These are unstable times across the world. Trump, Brexit, Catalonia, Towie’s Gemma Collins falling off a stage, the list goes on. But for all the instability, some continuity shines through.
hey’re still selling the board game Mousetrap in the shops. I spotted it in a supermarket on Sunday and thought I’d time-warped back to 1980 – when owning your own set of Mousetrap marked you out as a ‘playa’. I know Buckaroo has made a comeback and Monopoly has never gone away, but for me, Mousetrap was the pinnacle, the Chairman of the Board (games).
Speaking of games that are setting us back in time – yep, this is the segue folks – I had to grimace at the economic trap that we’re now in as a nation, set in train by the political shenanigans of austerity zealots. To put it bluntly, the Chancellor Phillip Hammond is now facing the ignominy of having a cat’s chance in hell of hitting his self-imposed – and wholly unrealistic – fiscal targets, thanks to a £20bn black hole in the UK’s finances. Yep, the holy grail of eliminating the deficit seems more elusive than ever thanks to Britain’s appalling productivity record. We lag well behind the US, Germany, France and, as of the latest figures, Spain.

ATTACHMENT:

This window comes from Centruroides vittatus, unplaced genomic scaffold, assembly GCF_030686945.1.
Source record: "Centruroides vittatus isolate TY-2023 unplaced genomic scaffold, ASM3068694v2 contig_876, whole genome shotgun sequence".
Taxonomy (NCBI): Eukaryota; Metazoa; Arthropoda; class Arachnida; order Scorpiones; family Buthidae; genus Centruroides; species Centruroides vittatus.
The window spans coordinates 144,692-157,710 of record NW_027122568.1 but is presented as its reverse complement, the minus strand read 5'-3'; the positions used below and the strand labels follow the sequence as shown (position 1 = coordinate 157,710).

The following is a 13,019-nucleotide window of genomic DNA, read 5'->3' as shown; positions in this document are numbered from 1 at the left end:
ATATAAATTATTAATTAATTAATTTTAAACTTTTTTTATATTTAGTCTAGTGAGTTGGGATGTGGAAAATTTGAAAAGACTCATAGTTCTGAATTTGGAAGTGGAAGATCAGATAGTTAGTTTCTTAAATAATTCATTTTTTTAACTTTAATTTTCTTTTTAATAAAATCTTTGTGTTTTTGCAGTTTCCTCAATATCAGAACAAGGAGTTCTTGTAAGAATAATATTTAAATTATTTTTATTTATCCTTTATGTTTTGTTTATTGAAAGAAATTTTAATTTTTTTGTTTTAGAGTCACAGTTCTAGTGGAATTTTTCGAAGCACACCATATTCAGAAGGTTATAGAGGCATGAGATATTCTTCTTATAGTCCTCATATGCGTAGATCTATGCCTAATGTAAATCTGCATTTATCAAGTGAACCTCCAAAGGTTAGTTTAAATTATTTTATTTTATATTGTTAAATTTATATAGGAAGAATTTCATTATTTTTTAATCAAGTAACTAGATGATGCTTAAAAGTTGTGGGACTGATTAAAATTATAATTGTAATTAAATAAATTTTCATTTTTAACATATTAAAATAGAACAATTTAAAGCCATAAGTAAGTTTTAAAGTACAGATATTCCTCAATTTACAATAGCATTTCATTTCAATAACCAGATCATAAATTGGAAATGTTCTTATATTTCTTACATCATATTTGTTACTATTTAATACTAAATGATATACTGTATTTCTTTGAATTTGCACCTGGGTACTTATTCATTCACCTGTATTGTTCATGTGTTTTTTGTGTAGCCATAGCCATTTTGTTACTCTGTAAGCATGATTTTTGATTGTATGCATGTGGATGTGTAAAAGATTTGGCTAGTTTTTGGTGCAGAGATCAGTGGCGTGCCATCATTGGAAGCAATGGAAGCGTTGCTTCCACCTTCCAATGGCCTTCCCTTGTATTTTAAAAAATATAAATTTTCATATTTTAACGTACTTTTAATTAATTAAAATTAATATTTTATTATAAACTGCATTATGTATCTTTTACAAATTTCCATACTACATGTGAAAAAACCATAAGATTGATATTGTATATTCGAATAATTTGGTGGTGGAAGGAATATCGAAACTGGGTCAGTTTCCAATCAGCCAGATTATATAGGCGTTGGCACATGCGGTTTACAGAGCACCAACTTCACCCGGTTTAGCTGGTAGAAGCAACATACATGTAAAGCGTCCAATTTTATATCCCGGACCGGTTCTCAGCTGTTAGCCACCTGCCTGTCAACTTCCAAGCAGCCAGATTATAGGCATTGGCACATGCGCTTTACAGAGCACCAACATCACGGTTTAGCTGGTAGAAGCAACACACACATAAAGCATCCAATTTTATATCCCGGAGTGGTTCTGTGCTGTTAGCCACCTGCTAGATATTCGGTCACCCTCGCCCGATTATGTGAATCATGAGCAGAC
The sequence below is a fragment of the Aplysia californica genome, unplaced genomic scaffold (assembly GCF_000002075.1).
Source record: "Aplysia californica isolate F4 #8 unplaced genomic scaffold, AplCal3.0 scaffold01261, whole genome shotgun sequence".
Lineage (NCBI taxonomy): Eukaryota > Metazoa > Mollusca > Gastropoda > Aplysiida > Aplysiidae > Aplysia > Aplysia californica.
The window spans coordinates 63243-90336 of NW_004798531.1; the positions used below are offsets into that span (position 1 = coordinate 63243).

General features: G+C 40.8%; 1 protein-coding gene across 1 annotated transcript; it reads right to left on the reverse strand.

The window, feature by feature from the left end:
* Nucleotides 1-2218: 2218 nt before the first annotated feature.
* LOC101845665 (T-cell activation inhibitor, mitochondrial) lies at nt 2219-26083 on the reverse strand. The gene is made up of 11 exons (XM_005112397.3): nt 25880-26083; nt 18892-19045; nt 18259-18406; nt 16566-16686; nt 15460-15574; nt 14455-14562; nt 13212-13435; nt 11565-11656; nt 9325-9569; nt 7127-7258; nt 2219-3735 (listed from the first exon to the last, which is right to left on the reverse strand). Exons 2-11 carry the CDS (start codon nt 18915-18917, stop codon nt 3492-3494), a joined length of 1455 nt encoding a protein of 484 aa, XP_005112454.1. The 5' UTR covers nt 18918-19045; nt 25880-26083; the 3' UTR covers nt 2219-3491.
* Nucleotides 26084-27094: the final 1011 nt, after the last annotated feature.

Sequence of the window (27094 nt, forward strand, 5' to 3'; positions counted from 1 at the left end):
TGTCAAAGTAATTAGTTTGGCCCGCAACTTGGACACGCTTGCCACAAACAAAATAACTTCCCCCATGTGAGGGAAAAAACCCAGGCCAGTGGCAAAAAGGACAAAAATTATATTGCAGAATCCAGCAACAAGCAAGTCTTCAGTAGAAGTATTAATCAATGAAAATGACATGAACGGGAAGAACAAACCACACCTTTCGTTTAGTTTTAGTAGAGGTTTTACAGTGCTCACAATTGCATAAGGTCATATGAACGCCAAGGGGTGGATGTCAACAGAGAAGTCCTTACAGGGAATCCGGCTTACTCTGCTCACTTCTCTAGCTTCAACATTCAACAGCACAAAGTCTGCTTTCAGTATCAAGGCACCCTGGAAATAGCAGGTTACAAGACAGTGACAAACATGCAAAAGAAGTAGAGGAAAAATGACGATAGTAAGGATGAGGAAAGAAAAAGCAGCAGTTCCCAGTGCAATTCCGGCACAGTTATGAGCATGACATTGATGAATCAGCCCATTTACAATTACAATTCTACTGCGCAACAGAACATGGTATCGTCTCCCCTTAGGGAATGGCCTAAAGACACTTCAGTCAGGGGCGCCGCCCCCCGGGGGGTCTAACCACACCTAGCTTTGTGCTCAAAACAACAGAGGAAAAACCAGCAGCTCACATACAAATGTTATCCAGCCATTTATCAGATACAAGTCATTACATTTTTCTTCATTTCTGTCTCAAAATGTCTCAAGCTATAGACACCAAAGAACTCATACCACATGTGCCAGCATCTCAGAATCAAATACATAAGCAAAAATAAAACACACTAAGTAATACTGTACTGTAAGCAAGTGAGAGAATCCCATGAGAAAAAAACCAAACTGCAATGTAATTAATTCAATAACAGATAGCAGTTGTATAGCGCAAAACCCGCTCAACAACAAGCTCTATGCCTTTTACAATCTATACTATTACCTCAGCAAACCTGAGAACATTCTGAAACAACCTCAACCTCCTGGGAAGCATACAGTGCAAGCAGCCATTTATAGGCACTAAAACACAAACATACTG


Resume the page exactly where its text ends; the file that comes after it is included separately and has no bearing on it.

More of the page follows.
Who’da thunk it? Certainly not the ideologues who slash and burn in the name of economic discipline only to discover that a scorched earth policy isn’t the best way to stimulate growth. This direction of travel, started in earnest by George Osborne, is being found out time and time again against the backdrop of economic peril (sometimes called ‘opportunity’) that Brexit could bring. Now Hammond is in a bind with little wriggle room as to how to remedy this via taxing and/or spending. Will he abandon the deficit targets and start trying to grow our way out of trouble? Expect more political games.